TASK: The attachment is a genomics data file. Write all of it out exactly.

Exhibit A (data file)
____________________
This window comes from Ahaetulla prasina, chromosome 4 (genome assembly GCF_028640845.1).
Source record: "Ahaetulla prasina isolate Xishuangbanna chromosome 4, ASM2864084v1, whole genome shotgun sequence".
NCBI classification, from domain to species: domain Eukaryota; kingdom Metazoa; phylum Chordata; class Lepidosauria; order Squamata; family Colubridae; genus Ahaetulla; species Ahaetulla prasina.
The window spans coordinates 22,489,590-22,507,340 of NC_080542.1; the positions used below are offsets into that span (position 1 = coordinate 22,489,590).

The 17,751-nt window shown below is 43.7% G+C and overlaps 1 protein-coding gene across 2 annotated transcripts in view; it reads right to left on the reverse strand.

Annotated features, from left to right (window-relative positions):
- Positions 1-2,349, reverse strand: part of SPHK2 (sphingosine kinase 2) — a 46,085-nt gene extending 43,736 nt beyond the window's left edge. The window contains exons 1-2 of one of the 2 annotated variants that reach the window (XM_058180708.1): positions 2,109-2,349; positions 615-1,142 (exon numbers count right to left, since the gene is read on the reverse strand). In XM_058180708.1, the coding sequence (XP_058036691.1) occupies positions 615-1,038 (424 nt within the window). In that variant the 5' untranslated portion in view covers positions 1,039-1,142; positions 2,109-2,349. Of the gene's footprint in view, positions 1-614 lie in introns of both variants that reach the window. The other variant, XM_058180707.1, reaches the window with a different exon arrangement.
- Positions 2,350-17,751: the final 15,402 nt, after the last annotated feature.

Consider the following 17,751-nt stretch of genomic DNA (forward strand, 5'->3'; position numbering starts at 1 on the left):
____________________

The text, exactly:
This window comes from Ahaetulla prasina, chromosome 4 (genome assembly GCF_028640845.1).
Source record: "Ahaetulla prasina isolate Xishuangbanna chromosome 4, ASM2864084v1, whole genome shotgun sequence".
NCBI classification, from domain to species: domain Eukaryota; kingdom Metazoa; phylum Chordata; class Lepidosauria; order Squamata; family Colubridae; genus Ahaetulla; species Ahaetulla prasina.
The window spans coordinates 22,489,590-22,507,340 of NC_080542.1; the positions used below are offsets into that span (position 1 = coordinate 22,489,590).

The 17,751-nt window shown below is 43.7% G+C and overlaps 1 protein-coding gene across 2 annotated transcripts in view; it reads right to left on the reverse strand.

Annotated features, from left to right (window-relative positions):
- Positions 1-2,349, reverse strand: part of SPHK2 (sphingosine kinase 2) — a 46,085-nt gene extending 43,736 nt beyond the window's left edge. The window contains exons 1-2 of one of the 2 annotated variants that reach the window (XM_058180708.1): positions 2,109-2,349; positions 615-1,142 (exon numbers count right to left, since the gene is read on the reverse strand). In XM_058180708.1, the coding sequence (XP_058036691.1) occupies positions 615-1,038 (424 nt within the window). In that variant the 5' untranslated portion in view covers positions 1,039-1,142; positions 2,109-2,349. Of the gene's footprint in view, positions 1-614 lie in introns of both variants that reach the window. The other variant, XM_058180707.1, reaches the window with a different exon arrangement.
- Positions 2,350-17,751: the final 15,402 nt, after the last annotated feature.

Consider the following 17,751-nt stretch of genomic DNA (forward strand, 5'->3'; position numbering starts at 1 on the left):